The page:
As Reuters recently reported:
A subsidiary of BorgWarner Inc is off the hook for a massive $32.5 million punitive damage award in an asbestos lawsuit, after a California state appeals court ruled plaintiffs had failed to delve deeply enough into the company’s financial condition.
The other plaintiffs’ claims moved forward, and the jury ultimately found that [BorgWarner’s subsidiary] BWMT’s negligence was a substantial factor in causing Medina’s death and allocated 35 percent of the total fault to BWMT. By special verdict, the jury awarded economic damages of $60,000 to Medina’s estate and $130,455.70 to each of Medina’s daughters. The jury further awarded $2,000,000 to each of Medina’s daughters for their noneconomic losses. After hearing evidence of BWMT’s financial condition and Medina’s pain and suffering during the second phase of trial, the jury awarded Medina’s estate $32,500,000 in punitive damages. The court entered judgment in plaintiffs’ favor after denying BWMT’s motions for judgment notwithstanding the verdict and for a new trial.
In California, “Civil Code section 3294, subdivision (a) permits an award of exemplary or punitive damages ‘for the breach of an obligation not arising from contract, where it is proven by clear and convincing evidence that the defendant has been guilty of oppression, fraud, or malice.’” In the course of reaching its ultimate opinion, the Court noted that “The ultimately proper level of punitive damages is an amount not so low that defendant can absorb it with little or no discomfort [citation], nor so high that it destroys, annihilates, or cripples the defendant. [Citations.]” (Rufo v. Simpson (2001) 86 Cal.App.4th 573, 621-622.). The Court then decided that the Plaintiffs did not conduct adequate discovery into the financial condition of BWMT so as to support the $32.5 million punitive damages award, and that testimony from forensic accounting expert Robert Johnson based on publicly available financial documents was insufficient to support the award. The Court left the $6.4 million economic and noneconomic award intact.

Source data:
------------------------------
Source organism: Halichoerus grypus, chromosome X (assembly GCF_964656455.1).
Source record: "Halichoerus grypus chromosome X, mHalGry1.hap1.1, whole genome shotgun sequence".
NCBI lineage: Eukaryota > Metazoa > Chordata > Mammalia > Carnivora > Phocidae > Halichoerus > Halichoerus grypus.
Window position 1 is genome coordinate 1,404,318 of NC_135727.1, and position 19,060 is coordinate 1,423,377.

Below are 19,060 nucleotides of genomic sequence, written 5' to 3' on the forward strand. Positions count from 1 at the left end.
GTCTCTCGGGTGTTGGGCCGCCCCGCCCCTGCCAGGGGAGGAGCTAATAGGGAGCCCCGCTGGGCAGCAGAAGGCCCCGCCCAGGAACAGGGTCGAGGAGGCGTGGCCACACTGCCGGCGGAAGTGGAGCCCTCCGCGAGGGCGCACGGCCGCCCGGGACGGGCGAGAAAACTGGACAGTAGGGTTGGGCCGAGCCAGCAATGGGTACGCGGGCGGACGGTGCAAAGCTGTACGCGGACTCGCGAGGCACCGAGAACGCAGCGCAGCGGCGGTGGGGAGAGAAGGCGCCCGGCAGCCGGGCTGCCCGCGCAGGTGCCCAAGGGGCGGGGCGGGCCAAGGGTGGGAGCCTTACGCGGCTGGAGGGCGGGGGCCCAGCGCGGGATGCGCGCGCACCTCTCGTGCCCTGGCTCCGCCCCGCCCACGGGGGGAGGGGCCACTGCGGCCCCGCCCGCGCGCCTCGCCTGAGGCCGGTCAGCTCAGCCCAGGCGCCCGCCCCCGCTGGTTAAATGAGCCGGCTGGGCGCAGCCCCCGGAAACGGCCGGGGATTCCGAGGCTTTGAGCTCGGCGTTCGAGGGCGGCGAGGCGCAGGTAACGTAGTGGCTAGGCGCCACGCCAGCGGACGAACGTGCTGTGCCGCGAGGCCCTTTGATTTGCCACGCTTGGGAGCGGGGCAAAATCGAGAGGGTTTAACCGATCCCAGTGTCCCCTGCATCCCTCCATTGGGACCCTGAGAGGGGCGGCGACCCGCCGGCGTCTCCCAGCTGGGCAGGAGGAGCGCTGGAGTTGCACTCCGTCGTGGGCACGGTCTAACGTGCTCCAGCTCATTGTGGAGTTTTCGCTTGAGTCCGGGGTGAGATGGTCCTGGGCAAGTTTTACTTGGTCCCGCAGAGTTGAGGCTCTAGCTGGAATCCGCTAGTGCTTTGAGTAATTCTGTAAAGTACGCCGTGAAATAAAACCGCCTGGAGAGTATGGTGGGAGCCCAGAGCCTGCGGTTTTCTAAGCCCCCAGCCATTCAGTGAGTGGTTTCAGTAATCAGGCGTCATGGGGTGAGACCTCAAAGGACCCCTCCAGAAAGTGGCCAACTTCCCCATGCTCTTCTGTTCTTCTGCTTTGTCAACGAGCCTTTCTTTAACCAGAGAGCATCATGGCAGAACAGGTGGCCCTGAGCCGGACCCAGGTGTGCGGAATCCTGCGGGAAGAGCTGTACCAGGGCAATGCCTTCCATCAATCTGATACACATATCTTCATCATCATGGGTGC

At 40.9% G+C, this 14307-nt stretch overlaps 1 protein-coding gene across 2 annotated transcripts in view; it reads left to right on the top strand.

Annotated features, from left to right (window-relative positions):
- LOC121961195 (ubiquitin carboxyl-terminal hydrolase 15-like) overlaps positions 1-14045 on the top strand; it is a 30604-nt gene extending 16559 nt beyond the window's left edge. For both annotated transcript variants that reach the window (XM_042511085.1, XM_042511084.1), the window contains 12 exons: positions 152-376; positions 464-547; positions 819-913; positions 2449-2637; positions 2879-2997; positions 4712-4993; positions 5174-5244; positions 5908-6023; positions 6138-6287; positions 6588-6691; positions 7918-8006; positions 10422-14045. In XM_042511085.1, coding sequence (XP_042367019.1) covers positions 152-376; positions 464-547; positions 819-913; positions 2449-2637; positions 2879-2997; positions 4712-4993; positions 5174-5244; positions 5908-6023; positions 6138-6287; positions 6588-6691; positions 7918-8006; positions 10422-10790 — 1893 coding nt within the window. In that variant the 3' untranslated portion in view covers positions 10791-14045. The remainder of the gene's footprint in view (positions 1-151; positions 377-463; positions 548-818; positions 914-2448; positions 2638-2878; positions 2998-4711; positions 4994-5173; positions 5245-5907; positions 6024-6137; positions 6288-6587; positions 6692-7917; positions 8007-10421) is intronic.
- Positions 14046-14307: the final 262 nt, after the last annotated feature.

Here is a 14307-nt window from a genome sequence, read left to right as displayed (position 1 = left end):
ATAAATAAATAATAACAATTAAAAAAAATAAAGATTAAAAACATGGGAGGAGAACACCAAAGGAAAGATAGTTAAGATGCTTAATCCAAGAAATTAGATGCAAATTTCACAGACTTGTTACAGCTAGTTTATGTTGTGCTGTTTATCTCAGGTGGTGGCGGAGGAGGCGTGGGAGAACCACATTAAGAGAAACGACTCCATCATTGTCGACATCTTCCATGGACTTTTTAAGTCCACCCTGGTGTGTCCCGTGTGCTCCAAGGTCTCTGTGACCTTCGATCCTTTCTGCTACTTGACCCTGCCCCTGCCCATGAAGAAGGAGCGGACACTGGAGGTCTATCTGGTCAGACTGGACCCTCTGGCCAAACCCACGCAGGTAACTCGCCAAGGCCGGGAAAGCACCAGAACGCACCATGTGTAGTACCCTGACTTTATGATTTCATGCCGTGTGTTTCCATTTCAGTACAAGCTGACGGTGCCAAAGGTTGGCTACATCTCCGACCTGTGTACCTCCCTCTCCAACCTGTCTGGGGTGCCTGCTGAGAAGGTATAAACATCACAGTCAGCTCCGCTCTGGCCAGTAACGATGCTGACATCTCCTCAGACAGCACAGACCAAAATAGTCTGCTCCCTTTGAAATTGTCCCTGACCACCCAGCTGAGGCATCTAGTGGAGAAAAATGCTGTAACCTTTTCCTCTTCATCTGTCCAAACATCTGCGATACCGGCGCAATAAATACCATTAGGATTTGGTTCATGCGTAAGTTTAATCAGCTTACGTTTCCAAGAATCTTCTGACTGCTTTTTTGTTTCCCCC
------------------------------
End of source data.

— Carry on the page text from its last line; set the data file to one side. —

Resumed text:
This case is could have an interesting impact on the scope of discovery in asbestos cases in California. Additionally, this case is of interest because the $32.5 million punitives award was apparently the largest punitives award in California history.